What you can do: At such times, organizations need to be mindful of their employees’ vulnerable mental state and modify their expectations of them. Maintaining a stoic silence will not help. Organizations should speak with their employees about appropriate ways to be supportive, and work on crafting solutions together. By simply acknowledging their grief and recognizing its enormity, organizations can help their employees cope with their distress better.
Third: Tackling the depressive hold of ongoing traumaOngoing trauma, such as the systemic and cultural oppression of minorities, is a different beast altogether. It lulls people into believing that their oppression is nothing out of the ordinary. While many accept their ‘fate’, those who protest, place themselves at risk of being labeled rebels, or threats, and fear being viciously silenced.
The African American community in the US, for instance, has been deeply impacted by the deadly shootings of people of color at the hands of law enforcement officials. Such issues are not necessarily about the individual incidents as much as about the systemic problems.
I, along with many others, particularly in the African American community, have had a tough time dealing with these incidents. You start to question how much more you can take. How long will these incidents continue to happen? Are you and your loved ones safe? Will you be next? You cannot deny the fact that such incidents disrupt workplace dynamics.
What you can do: It's important for organizations to figure out ways in which they can contribute to breaking down existing barriers that divide and discriminate. You can begin the initiative in your organization by creating safe spaces for people to have conversations and learn from each other. Next, help your employees get involved outside of your organization, perhaps with an NGO, to help bridge social and cultural rifts in the society. There is nothing more empowering than the ability to influence change. Why are organizations not more vocal about social issues?
There are a variety of reasons why a company may choose to ignore an incident or not make a public statement. Sometimes they are not familiar with the topic and are uncomfortable speaking out, or sometimes, the incident is considered too political, and commenting may cause a financial impact.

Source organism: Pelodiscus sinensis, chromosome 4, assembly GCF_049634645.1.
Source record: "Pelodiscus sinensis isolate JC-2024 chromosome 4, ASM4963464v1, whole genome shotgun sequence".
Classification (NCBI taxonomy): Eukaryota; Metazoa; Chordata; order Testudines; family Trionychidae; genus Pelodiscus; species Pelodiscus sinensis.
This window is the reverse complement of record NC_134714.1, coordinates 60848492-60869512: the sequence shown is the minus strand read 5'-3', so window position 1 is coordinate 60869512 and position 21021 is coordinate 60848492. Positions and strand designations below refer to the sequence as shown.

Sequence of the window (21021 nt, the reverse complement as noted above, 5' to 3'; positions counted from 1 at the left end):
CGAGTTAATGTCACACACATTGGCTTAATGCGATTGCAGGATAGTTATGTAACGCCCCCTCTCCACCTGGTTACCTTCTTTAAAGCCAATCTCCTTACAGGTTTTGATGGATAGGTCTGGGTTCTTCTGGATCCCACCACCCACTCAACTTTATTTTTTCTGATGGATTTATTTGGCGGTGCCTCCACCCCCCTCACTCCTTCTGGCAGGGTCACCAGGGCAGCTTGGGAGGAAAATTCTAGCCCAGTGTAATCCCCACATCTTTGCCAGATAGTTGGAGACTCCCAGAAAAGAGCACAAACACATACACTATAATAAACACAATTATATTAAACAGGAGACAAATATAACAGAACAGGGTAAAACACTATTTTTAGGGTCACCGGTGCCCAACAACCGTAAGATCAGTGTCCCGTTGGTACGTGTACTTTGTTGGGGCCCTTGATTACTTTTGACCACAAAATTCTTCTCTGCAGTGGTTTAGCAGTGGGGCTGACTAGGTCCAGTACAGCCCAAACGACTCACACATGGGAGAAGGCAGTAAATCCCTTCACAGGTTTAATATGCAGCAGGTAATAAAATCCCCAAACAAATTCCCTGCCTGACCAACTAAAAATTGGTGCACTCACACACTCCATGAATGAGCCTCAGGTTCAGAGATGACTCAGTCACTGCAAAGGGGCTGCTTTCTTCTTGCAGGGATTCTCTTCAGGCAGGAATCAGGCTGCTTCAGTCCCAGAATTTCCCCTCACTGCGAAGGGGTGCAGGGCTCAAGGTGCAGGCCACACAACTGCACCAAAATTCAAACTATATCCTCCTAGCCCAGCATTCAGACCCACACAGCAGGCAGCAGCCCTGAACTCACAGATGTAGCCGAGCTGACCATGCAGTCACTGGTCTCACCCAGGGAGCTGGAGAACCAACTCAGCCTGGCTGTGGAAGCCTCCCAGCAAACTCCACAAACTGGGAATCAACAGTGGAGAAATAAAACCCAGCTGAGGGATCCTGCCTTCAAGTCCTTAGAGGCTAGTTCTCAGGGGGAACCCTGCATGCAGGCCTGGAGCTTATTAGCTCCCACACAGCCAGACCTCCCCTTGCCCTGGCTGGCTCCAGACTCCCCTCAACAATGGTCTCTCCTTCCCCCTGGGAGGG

It is natural for businesses to be mindful of such possibilities. Sure, they must weigh their words before making a public statement. However, the risk of riling a few in power is less than the risk of passively endorsing injustice through one’s silence. Irrespective of how sensitive a situation, you can always take discreet, but meaningful steps to help soothe the pain.
Compassion is key.
As the Head of Diversity & Inclusion for ThoughtWorks North America, it’s my responsibility to set the strategic vision around making ThoughtWorks the most diverse and inclusive company in the IT industry. In the 18+ years that I’ve been here, I have learned that in the long term, a holistic approach is the winner.
You cannot expect an individual to dissociate their emotions from work. It is humanly impossible. What you can expect, is for that individual to recover faster with your help.
That is why, it is important that you convert your workplace into a source of strength and inspiration, by being compassionate. Doing so will help people gain the strength needed to cope, by being the pillar of support that your employees seek in their darkest hour of need. And that will help find a way to take your organization forward despite the challenges.
Tips for companiesIn addition to making internal and public statements, employers can also show support by:
- Making sure that employees understand the resources that are available to them for self-care.
- Providing employees with the opportunity to express themselves in a safe environment.
- Bringing in an outside facilitator if required. The goal should be to provide a safe environment for people to express themselves and learn at the same time.
- Guiding employees to become agents of change rather than victims of circumstance through protests, donations, volunteering, etc.